Joy, David O. Russel’s tale of a young woman (Jennifer Lawrence) who lost her way in life only to recapture it some 17 years later by inventing the self-wringing mop, is an uplifting character study, if you can get past the negative comments put forth by her very dysfunctional family, including her father, played by Robert Niro.
The Production: 4/5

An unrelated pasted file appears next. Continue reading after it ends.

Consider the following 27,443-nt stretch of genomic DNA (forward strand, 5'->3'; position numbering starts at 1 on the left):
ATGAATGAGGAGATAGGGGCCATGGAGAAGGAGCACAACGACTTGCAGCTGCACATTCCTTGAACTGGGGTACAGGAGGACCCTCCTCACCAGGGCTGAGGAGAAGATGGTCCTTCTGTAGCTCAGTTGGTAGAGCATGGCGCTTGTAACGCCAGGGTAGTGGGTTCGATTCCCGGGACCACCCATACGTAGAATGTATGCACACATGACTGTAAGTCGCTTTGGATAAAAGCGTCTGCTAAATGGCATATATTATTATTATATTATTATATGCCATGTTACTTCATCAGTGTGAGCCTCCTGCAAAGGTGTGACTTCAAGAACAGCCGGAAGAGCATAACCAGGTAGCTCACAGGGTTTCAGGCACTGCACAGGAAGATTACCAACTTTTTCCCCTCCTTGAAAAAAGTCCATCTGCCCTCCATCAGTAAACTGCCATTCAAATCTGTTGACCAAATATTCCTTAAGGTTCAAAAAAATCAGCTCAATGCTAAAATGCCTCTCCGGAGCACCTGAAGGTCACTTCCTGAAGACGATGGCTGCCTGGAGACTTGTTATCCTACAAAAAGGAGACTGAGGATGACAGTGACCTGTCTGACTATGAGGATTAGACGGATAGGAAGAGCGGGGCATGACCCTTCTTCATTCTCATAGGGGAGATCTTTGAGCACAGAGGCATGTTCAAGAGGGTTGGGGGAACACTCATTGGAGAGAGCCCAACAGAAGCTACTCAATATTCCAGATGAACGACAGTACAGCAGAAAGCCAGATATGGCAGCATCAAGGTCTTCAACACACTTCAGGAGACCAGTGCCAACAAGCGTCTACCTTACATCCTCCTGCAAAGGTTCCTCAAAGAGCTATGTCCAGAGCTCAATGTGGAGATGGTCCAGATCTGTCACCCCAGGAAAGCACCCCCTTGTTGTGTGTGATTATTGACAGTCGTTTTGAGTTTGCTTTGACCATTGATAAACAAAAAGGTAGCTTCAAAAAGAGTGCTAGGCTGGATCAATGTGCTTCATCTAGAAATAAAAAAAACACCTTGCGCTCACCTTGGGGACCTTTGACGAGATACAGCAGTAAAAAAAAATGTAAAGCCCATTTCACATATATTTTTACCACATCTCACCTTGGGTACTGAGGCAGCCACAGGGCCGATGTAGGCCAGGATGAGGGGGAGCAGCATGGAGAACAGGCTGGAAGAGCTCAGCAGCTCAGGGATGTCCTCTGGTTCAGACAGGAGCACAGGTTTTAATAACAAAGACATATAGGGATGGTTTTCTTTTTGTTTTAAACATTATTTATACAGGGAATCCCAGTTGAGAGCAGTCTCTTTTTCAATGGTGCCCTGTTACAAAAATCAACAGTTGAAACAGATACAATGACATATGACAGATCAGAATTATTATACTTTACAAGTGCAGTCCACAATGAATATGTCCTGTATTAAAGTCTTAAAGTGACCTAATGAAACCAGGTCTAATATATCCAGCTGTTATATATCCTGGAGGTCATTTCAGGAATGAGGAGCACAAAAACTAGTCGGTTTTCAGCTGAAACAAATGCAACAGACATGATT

Joy Mangano (Jennifer Lawrence in yet another Oscar-nominated role) is a single mother of two trying to keep it together. Her shut-in mother, Terry (Virginia Madsen), lays on her bed all day watching soap operas, refusing to leave her bedroom. Joy’s ex-husband, Tony (Edgar Ramirez), an out of work lounge singer, shares the basement with her father, Rudy (Robert De Niro), and are constantly at each other’s throats. The real saving grace is her grandmother, Mimi (Diane Ladd), the only adult who ever (and still does) believe in her. When Joy was a young girl, she was always being creative, making paper houses in her bedroom as her half-sister, Peggy (Elisabeth Rohm), often watched in frustration and disbelief. That quickly changed when Rudy and Mimi separated, and his destructive temper towards one of Joy’s creations shattered her imagination. But one day, while trying to mop up shattered bottles of red wine on the deck of Rudy’s girlfriend Trudy’s (Isabella Rossellini) boat and tending to the cuts in her hand from hand-wringing the mop, Joy has a revelation and begins drawing in her daughter’s room. Fed up with her dead-end job at Eastern Airlines, she asks Trudy to invest in her invention, the Miracle Mop, a self-wringing and machine-washable mop. After some hesitation, Trudy agrees to front some money for a prototype so Joy can show it to some local retailers, with help from her childhood friend, Jackie (Dascha Polanco). This does not go well, with the local hardware store giving her the cold shoulder and eventually the mops are confiscated by the police during an illegal demonstration in the K-Mart parking lot with Joy’s children and Tony as witnesses, and Trudy (with help from Rudy) urges Joy to give up . But Tony knows someone at a new retailer whose stores are on cable television rather than a brick and mortar, and through his connection arranges a meeting with Neil Walker (Bradley Cooper), the head of upstart channel QVC. Neil is put off by the mop at first by its plastic handle and simple design, however Joy manages to sell him on the product, and Neil convinces Joy to take out a second mortgage to deliver 50,000 mops. The initial sales pitch on QVC is a disaster, with the host unable to properly demonstrate how to use the mop, causing Neil to drop Joy’s product. On the verge of bankruptcy, Joy storms into Neil’s office, demanding a second chance, this time having her demonstrate the mop on television. The mop is a huge hit, but the company providing the molded pieces is cutting into the profits by inflating their prices. This leads to a confrontation with her half-sister Peggy and the owner of the plastic molding company, ending in Joy’s arrest for trespassing, and eventually Trudy and the family urging Joy to give up entirely and file for bankruptcy to save face. It is at this point that Joy realizes she needs to take matters completely into her own hands, leading to a showdown in Texas that will change her life forever.